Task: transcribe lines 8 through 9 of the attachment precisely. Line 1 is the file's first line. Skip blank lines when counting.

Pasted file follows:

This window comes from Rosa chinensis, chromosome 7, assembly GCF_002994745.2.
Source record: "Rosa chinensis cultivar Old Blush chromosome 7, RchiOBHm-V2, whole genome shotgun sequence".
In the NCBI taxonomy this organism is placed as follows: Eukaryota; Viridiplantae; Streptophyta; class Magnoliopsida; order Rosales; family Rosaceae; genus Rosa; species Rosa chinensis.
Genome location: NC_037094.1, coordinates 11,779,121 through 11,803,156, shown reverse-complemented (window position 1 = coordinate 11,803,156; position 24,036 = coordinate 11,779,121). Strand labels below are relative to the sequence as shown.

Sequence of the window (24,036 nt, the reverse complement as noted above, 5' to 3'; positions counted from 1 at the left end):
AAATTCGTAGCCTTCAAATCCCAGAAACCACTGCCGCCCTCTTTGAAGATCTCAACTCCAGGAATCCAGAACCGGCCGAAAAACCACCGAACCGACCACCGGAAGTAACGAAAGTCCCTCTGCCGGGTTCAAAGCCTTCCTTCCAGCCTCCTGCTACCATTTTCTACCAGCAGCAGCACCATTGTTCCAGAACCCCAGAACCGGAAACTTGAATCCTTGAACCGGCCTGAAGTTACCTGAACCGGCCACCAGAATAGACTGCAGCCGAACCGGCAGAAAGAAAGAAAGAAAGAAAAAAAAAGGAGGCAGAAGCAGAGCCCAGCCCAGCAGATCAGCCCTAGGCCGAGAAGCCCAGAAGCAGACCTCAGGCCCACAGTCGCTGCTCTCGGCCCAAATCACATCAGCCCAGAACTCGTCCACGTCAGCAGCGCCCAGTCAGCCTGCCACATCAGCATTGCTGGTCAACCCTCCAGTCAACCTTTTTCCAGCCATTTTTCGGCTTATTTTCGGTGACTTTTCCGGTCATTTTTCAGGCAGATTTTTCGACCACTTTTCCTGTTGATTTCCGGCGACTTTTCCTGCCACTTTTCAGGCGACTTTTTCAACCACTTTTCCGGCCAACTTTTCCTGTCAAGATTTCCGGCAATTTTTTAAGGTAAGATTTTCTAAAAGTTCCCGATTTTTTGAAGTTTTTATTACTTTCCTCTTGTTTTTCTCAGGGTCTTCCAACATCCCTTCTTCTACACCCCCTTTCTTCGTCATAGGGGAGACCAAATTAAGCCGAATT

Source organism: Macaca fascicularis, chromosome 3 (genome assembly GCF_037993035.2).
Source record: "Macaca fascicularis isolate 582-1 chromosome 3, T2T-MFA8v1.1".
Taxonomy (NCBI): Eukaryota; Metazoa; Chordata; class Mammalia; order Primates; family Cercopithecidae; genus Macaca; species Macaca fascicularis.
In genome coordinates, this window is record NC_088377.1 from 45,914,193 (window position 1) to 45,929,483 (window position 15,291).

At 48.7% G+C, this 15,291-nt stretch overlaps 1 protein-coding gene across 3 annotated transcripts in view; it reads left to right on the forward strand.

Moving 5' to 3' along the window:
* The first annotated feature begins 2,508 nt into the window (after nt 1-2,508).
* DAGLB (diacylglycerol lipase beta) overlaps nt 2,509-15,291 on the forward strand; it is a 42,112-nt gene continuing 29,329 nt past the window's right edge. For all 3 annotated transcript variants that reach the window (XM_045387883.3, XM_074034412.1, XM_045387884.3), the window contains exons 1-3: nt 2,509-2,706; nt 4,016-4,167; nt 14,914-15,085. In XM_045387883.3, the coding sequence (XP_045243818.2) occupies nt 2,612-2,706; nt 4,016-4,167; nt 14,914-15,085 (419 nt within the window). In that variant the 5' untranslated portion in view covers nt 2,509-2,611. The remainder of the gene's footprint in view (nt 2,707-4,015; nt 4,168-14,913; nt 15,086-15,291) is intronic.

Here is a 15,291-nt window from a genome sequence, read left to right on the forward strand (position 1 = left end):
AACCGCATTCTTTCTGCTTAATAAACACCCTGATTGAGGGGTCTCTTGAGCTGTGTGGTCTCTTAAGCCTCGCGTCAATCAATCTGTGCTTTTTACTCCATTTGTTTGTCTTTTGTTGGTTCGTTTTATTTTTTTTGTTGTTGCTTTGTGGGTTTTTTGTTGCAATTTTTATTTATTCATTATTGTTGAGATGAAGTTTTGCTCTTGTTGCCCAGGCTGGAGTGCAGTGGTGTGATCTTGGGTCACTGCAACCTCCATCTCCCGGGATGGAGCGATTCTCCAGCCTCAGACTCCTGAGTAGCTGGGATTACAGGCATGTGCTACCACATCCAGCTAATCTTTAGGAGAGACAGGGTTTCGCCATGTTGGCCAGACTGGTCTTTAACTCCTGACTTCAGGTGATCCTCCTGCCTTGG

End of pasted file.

Source record: "Macaca fascicularis isolate 582-1 chromosome 3, T2T-MFA8v1.1".
Taxonomy (NCBI): Eukaryota; Metazoa; Chordata; class Mammalia; order Primates; family Cercopithecidae; genus Macaca; species Macaca fascicularis.